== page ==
The Writing Life, With Animals
Combining her love for veterinary medicine with writing, Katelyn Laury ’12 has written a book that tells the story of a special dog and comforts children facing craniofacial surgery.
You might rightly imagine that a student in veterinary medicine at the University of Pennsylvania would have her hands full of science, but what happens when that student also cultivated a love for writing while an undergraduate at Washington College?
That would be the story of Katelyn Laury ’12, whose book Lentil Goes to Surgery is now offered to children undergoing craniofacial surgery at Children’s Hospital of Philadelphia (CHOP). Laury, who majored in biology in the pre-veterinary track at WAC, is now at vet school at UPenn, finishing up her clinical year.
The children’s book is the result of a class she took about the bond between humans and animals, and a program she became involved in called Best Friends. The program, created by the Penn Vet Dentistry Department, brings together animals who undergo craniofacial surgeries for issues like cleft palate with children at CHOP who endure similar surgeries.
“Some of the dogs have the same problems as the children,” Laury says. “The dogs don’t realize they look different. Humans don’t treat them differently, they’re just as happy as they were beforehand. So it’s kind of refreshing to see how the dogs can react in this situation. We’re trying to get these kids to see how upbeat these dogs are and send the message, ‘You don’t have to feel different, you can still be happy.’ ’’
For her class project, Laury focused on a French bulldog named Lentil who came to Penn for surgery on a cleft palate and lip. He became something of a cause célèbre, with his own Facebook page and a blog. Laury asked his owner if she’d be game for Lentil becoming the star of a children’s story.
Using Shutterfly for the book’s backgrounds, and photos from the owner, Laury wrote the story of Lentil, which tells all about the dog’s experience and is aimed at young children who are likely afraid of undergoing the same thing. The book was funded by Penn Medicine’s Edwin and Fannie Gray Hall Center for Human Appearance.
“I wanted to do something that was a meaningful project that I could pass on to other people,” Laury says. “I did get credit for it, but ultimately it turned into something much bigger than that because I did get to meet some of the craniofacial surgeons at CHOP and we did a big presentation to them about our group [at Penn Vet]. I never thought I’d be over at the human hospital presenting a book!”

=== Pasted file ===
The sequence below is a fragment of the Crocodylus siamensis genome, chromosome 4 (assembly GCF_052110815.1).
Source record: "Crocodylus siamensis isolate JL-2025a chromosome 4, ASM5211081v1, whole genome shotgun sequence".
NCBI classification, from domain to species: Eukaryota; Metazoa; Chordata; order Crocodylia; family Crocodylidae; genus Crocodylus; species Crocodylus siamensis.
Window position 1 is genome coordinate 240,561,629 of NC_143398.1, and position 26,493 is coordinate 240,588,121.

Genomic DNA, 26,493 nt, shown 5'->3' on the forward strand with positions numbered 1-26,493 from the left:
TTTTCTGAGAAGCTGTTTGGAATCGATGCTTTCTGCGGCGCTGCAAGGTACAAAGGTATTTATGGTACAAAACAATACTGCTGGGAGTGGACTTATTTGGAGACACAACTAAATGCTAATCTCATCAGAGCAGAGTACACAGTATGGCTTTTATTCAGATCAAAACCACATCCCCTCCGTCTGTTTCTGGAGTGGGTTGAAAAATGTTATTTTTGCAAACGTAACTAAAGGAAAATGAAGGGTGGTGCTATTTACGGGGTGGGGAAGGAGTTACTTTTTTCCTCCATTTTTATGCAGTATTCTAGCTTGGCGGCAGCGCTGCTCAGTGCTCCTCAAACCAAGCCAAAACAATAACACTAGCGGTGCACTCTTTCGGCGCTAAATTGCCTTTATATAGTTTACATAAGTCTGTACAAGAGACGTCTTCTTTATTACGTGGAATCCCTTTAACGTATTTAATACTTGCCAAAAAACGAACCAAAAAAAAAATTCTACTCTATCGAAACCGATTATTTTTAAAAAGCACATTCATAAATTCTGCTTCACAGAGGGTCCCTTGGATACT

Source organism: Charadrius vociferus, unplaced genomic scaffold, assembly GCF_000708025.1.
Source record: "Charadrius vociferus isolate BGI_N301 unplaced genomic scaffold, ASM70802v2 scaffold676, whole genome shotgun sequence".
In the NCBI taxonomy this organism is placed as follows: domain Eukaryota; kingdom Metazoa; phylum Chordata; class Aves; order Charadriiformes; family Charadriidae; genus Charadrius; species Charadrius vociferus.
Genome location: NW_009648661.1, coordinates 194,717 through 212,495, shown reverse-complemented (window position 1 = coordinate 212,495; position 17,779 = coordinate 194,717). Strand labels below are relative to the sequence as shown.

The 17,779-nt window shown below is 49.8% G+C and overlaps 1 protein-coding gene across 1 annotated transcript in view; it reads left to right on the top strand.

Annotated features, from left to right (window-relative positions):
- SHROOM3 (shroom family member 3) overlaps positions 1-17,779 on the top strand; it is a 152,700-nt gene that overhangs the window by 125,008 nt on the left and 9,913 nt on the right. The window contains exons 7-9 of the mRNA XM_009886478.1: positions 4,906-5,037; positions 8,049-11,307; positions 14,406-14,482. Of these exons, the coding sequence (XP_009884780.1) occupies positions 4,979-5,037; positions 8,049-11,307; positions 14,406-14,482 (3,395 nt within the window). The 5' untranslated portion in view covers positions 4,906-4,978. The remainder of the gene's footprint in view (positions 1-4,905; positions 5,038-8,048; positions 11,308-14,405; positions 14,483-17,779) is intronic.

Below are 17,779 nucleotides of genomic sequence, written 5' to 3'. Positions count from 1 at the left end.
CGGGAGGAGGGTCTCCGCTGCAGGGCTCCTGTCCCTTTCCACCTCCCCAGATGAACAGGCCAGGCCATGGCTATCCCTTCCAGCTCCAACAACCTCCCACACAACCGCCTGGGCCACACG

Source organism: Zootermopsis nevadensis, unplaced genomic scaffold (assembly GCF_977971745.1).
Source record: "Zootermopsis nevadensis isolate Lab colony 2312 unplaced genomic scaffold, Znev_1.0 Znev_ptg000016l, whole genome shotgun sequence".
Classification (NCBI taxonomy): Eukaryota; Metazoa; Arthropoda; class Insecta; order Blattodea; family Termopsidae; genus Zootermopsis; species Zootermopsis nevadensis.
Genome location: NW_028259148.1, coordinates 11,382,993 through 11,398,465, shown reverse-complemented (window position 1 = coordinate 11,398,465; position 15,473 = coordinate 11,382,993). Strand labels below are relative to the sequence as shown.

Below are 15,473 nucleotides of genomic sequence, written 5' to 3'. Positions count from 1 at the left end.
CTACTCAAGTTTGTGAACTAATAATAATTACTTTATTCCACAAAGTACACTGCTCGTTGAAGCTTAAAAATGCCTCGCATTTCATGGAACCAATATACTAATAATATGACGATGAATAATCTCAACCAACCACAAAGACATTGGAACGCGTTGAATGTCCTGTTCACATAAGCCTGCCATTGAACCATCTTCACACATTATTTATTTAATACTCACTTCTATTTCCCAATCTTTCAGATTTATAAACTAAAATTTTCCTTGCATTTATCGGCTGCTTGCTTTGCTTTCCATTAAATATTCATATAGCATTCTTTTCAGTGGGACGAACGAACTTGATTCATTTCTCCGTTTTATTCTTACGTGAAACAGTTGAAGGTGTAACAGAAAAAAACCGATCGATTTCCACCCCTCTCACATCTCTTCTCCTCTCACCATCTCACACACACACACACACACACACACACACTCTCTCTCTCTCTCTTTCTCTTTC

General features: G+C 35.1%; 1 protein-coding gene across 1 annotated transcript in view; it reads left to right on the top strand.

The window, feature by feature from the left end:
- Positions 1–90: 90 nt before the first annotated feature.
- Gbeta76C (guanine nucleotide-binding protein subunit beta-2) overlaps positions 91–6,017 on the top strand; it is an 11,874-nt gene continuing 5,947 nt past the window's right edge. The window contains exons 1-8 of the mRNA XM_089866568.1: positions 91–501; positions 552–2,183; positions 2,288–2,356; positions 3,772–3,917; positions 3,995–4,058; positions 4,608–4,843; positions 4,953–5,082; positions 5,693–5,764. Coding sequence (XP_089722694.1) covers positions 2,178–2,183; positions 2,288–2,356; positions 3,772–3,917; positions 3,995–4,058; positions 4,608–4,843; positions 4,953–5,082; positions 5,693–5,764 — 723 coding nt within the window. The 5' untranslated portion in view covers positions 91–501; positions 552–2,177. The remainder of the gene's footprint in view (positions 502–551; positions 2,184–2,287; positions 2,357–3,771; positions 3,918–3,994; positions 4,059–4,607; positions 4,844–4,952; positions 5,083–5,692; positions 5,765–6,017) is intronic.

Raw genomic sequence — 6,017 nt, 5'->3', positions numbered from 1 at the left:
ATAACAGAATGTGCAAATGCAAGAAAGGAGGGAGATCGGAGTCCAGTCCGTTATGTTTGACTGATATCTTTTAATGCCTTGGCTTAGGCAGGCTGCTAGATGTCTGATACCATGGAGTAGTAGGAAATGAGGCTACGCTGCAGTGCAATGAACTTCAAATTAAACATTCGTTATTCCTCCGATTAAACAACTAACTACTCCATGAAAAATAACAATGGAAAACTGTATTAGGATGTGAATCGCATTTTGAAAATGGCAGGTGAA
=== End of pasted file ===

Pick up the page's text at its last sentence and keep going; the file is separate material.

Laury says she always knew she wanted to go into veterinary medicine, but she also loved writing. While at Washington College, the two went together well enough that she worked at the Writing Center tutoring other students.
“When I came to vet school I figured that was the end of my writing,” she says, until she came up with the idea for the children’s book. “All of these children are quite young, and I wanted it to be an easy read for them but also show how well Lentil has progressed. I wanted to say, ‘You can still go and play and have friends too.’ Sometimes trying to say that simply and in a textual way can be difficult. I went through it several times.”
Laury finishes her clinical studies next spring, and she’s not entirely sure yet whether she’ll immediately embark in a general practice or whether she will specialize. She enjoyed two externships at the Philadelphia Zoo and the Camden Aquarium where she was able to work with “exotics,” animals like sea turtles, reptiles, and even an octopus.
A Presidential Fellow when she enrolled at Washington College, Laury was also a member of the Cater Society of Junior Fellows, and she was recognized by the College’s Theta chapter of Phi Beta Kappa as one of nine freshman to achieve a GPA of 3.9 or higher.
“My activities at Washington College have shaped my life at Penn,” Laury wrote in a letter of thanks to the Hodson Trust, through which she received a large enough scholarship to attend WAC as an undergrad. “My love for lab animals has remained with me through the years, leading me to become the Institutional Animal Care and Use Committee chair of our Special Species Symposium. After seeing the desperate need for veterinary services when I was in Ecuador as an undergraduate, I was also compelled to join the Darwin Animals Doctors, a non-profit veterinary service that aids animals on the Galápagos Islands.”
Lentil Goes to Surgery, though, has been her most unexpected and fulfilling project while in vet school. “I truly believe my involvement in this project is a testament to my liberal arts background at Washington College that taught me to pursue my interest in all fields,” Laury says, “not just those pertaining to my major.”